Large language models (LLMs) have undergone significant expansion and have been increasingly integrated across various domains. Notably, in the realm of robot task planning, LLMs harness their advanced reasoning and language comprehension capabilities to formulate precise and efficient action plans based on natural language instructions. However, for embodied tasks, where robots interact with complex environments, text-only LLMs often face challenges due to a lack of compatibility with robotic visual perception. This study provides a comprehensive overview of the emerging integration of LLMs and multimodal LLMs into various robotic tasks. Additionally, we propose a framework that utilizes multimodal GPT-4V to enhance embodied task planning through the combination of natural language instructions and robot visual perceptions. Our results, based on diverse datasets, indicate that GPT-4V effectively enhances robot performance in embodied tasks. This extensive survey and evaluation of LLMs and multimodal LLMs across a variety of robotic tasks enriches the understanding of LLM-centric embodied intelligence and provides forward-looking insights toward bridging the gap in Human-Robot-Environment interaction.
The introduction of ChatGPT has led to a significant increase in the utilization of Large Language Models (LLMs) for addressing downstream tasks. There's an increasing focus on cost-efficient training and deployment within this context. Low-cost training and deployment of LLMs represent the future development trend. This paper reviews the evolution of large language model training techniques and inference deployment technologies aligned with this emerging trend. The discussion on training includes various aspects, including data preprocessing, training architecture, pre-training tasks, parallel training, and relevant content related to model fine-tuning. On the inference side, the paper covers topics such as model compression, parallel computation, memory scheduling, and structural optimization. It also explores LLMs' utilization and provides insights into their future development.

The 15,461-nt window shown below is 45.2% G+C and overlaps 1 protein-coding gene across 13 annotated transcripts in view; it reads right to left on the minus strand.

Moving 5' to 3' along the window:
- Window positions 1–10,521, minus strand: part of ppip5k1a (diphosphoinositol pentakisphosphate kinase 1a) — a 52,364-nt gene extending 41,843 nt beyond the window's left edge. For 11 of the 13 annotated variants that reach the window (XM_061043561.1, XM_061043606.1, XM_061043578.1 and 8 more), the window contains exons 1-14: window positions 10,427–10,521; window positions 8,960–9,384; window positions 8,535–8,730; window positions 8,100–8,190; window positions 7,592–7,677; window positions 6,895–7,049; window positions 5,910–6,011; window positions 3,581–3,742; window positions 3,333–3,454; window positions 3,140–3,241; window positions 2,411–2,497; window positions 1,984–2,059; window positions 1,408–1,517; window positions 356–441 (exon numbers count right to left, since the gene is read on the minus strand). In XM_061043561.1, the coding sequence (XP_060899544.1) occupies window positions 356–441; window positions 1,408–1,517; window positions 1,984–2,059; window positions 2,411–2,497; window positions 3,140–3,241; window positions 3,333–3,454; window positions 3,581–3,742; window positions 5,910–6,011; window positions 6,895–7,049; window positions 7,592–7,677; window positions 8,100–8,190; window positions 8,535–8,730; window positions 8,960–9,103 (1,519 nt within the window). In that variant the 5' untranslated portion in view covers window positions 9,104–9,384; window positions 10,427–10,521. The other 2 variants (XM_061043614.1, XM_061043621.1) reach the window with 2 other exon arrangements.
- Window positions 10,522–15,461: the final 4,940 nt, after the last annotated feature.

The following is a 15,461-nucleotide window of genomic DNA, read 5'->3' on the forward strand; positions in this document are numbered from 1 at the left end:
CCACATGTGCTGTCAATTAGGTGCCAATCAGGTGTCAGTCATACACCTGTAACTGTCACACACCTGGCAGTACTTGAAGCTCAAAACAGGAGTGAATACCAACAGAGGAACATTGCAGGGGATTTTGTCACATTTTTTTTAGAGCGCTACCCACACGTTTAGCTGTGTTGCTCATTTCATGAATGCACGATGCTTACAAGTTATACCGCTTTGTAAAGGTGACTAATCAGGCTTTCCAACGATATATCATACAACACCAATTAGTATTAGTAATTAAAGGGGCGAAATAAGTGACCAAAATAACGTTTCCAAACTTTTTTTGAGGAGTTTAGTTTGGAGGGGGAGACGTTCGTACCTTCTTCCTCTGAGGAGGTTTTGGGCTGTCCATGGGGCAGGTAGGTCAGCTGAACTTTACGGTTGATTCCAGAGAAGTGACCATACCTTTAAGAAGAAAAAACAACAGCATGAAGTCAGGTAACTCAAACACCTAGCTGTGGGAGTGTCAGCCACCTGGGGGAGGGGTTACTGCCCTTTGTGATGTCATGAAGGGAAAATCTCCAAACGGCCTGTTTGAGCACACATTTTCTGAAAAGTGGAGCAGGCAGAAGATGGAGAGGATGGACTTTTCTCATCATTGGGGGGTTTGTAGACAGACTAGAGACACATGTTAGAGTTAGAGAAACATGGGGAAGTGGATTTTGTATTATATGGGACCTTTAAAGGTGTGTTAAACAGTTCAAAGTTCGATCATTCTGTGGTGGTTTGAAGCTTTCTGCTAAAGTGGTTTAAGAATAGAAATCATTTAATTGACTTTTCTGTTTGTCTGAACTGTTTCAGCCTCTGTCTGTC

The advent of large language models (LLMs) has heightened interest in their potential for multimodal applications that integrate language and vision. This paper explores the capabilities of GPT-4V in the realms of geography, environmental science, agriculture, and urban planning by evaluating its performance across a variety of tasks. Data sources comprise satellite imagery, aerial photos, ground-level images, field images, and public datasets. The model is evaluated on a series of tasks including geo-localization, textual data extraction from maps, remote sensing image classification, visual question answering, crop type identification, disease/pest/weed recognition, chicken behavior analysis, agricultural object counting, urban planning knowledge question answering, and plan generation. The results indicate the potential of GPT-4V in geo-localization, land cover classification, visual question answering, and basic image understanding. However, there are limitations in several tasks requiring fine-grained recognition and precise counting. While zero-shot learning shows promise, performance varies across problem domains and image complexities. The work provides novel insights into GPT-4V's capabilities and limitations for real-world geospatial, environmental, agricultural, and urban planning challenges. Further research should focus on augmenting the model's knowledge and reasoning for specialized domains through expanded training. Overall, the analysis demonstrates foundational multimodal intelligence, highlighting the potential of multimodal foundation models (FMs) to advance interdisciplinary applications at the nexus of computer vision and language.